In the real world today, there’s a lot focus on how we can improve our bodies by incorporating technology into them. So it seemed to me that the cyborg character Marcus Wright was one of the more “realistic” things about the movie.
Absolutely. I think the whole course of human history has been marching toward that. As a species we are tool makers and we use our tools to increase our own abilities. You can’t hammer a nail in with your fist, so you use a tool for that. For us to incorporate these tools into our bodies is nothing new. Prosthetics have been around for literally thousands of years.

To sort of see the logical conclusion of that in “Terminator Salvation” was exciting. It tapped into something really ancient and really human. Also, it’s interesting to have that character say, “What am I?” This guy doesn’t know whether he’s human anymore and, you know, honestly that’s something that’s going to be affecting us in our real lives not too long from now.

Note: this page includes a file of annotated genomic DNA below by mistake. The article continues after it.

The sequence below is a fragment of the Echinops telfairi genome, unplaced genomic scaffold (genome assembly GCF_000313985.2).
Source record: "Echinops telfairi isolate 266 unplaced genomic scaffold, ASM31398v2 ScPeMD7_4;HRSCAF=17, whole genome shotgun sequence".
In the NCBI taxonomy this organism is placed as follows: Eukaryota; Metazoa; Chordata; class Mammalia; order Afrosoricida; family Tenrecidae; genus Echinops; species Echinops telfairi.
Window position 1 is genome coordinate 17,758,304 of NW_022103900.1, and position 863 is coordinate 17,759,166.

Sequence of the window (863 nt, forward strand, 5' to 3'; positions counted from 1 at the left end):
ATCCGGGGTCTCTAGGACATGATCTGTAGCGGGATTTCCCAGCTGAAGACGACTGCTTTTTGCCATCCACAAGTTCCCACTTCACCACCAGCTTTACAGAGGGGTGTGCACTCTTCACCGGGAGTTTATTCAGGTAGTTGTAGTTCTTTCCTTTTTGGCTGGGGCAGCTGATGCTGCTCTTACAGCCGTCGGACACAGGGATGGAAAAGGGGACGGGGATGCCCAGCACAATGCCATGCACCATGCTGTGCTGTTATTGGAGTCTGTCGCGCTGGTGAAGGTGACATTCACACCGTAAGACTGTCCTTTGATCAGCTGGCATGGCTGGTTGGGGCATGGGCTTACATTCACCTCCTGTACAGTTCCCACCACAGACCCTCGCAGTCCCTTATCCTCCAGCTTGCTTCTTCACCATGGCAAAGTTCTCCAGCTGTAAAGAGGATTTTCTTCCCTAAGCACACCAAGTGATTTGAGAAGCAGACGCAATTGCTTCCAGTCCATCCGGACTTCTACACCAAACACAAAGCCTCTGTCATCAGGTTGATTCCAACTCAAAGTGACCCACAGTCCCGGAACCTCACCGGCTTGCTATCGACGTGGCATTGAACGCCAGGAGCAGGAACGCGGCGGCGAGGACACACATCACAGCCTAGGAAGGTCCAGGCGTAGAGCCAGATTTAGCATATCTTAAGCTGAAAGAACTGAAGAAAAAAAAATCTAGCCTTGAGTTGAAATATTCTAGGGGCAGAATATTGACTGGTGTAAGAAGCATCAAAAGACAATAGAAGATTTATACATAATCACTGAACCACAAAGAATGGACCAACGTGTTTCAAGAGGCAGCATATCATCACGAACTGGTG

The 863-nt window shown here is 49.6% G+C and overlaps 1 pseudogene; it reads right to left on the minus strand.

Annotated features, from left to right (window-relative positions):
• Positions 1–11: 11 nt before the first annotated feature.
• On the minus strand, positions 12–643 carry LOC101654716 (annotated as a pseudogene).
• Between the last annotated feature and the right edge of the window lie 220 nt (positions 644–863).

Knowing what you know about robots, what didn’t work for you in the movie?
I was a little thrown by the very end and by the presence of a human heart in the cyborg. Although it was an infiltration unit — from a tactical perspective, it makes no sense to put a vulnerable beating heart right in the front chest cavity of an otherwise indestructible robot.

Also, the giant humanoid robot didn’t make any sense to me. First of all, it snuck up on them somehow. That thing would be loud and that thing would be smelly. It’s a gigantic machine. Don’t you notice if a cement truck is backing up to your house?

Click for related content
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And something I have to register a formal complaint about — a Terminator should never, ever close in on its human target, get a hold of its human target and then throw its human target as far away from itself as it can. In what universe does it make sense to be big and slow, to close in your prey and then to hurl your prey across the room where it will inevitably get up and run away again?